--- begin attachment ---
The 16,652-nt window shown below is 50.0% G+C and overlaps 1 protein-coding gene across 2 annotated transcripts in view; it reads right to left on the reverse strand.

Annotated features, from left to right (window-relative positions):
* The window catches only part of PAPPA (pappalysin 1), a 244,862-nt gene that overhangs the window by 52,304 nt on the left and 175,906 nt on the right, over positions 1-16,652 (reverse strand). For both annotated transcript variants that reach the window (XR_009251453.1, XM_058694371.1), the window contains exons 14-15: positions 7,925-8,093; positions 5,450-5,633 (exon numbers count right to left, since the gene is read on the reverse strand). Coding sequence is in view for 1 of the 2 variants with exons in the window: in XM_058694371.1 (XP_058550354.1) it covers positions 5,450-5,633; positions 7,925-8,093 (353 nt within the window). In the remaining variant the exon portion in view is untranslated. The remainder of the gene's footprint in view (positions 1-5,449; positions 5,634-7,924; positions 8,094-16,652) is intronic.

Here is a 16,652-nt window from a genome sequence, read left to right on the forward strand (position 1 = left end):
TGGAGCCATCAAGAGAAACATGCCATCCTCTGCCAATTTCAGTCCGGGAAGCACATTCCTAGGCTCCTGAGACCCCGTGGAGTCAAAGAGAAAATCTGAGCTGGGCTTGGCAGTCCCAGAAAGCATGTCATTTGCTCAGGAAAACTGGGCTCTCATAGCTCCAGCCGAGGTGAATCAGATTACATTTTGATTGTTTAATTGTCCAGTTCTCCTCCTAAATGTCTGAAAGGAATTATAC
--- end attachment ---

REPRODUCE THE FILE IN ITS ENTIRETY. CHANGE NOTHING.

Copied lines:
The 16,652-nt window shown below is 50.0% G+C and overlaps 1 protein-coding gene across 2 annotated transcripts in view; it reads right to left on the reverse strand.

Annotated features, from left to right (window-relative positions):
* The window catches only part of PAPPA (pappalysin 1), a 244,862-nt gene that overhangs the window by 52,304 nt on the left and 175,906 nt on the right, over positions 1-16,652 (reverse strand). For both annotated transcript variants that reach the window (XR_009251453.1, XM_058694371.1), the window contains exons 14-15: positions 7,925-8,093; positions 5,450-5,633 (exon numbers count right to left, since the gene is read on the reverse strand). Coding sequence is in view for 1 of the 2 variants with exons in the window: in XM_058694371.1 (XP_058550354.1) it covers positions 5,450-5,633; positions 7,925-8,093 (353 nt within the window). In the remaining variant the exon portion in view is untranslated. The remainder of the gene's footprint in view (positions 1-5,449; positions 5,634-7,924; positions 8,094-16,652) is intronic.

Here is a 16,652-nt window from a genome sequence, read left to right on the forward strand (position 1 = left end):
TGGAGCCATCAAGAGAAACATGCCATCCTCTGCCAATTTCAGTCCGGGAAGCACATTCCTAGGCTCCTGAGACCCCGTGGAGTCAAAGAGAAAATCTGAGCTGGGCTTGGCAGTCCCAGAAAGCATGTCATTTGCTCAGGAAAACTGGGCTCTCATAGCTCCAGCCGAGGTGAATCAGATTACATTTTGATTGTTTAATTGTCCAGTTCTCCTCCTAAATGTCTGAAAGGAATTATAC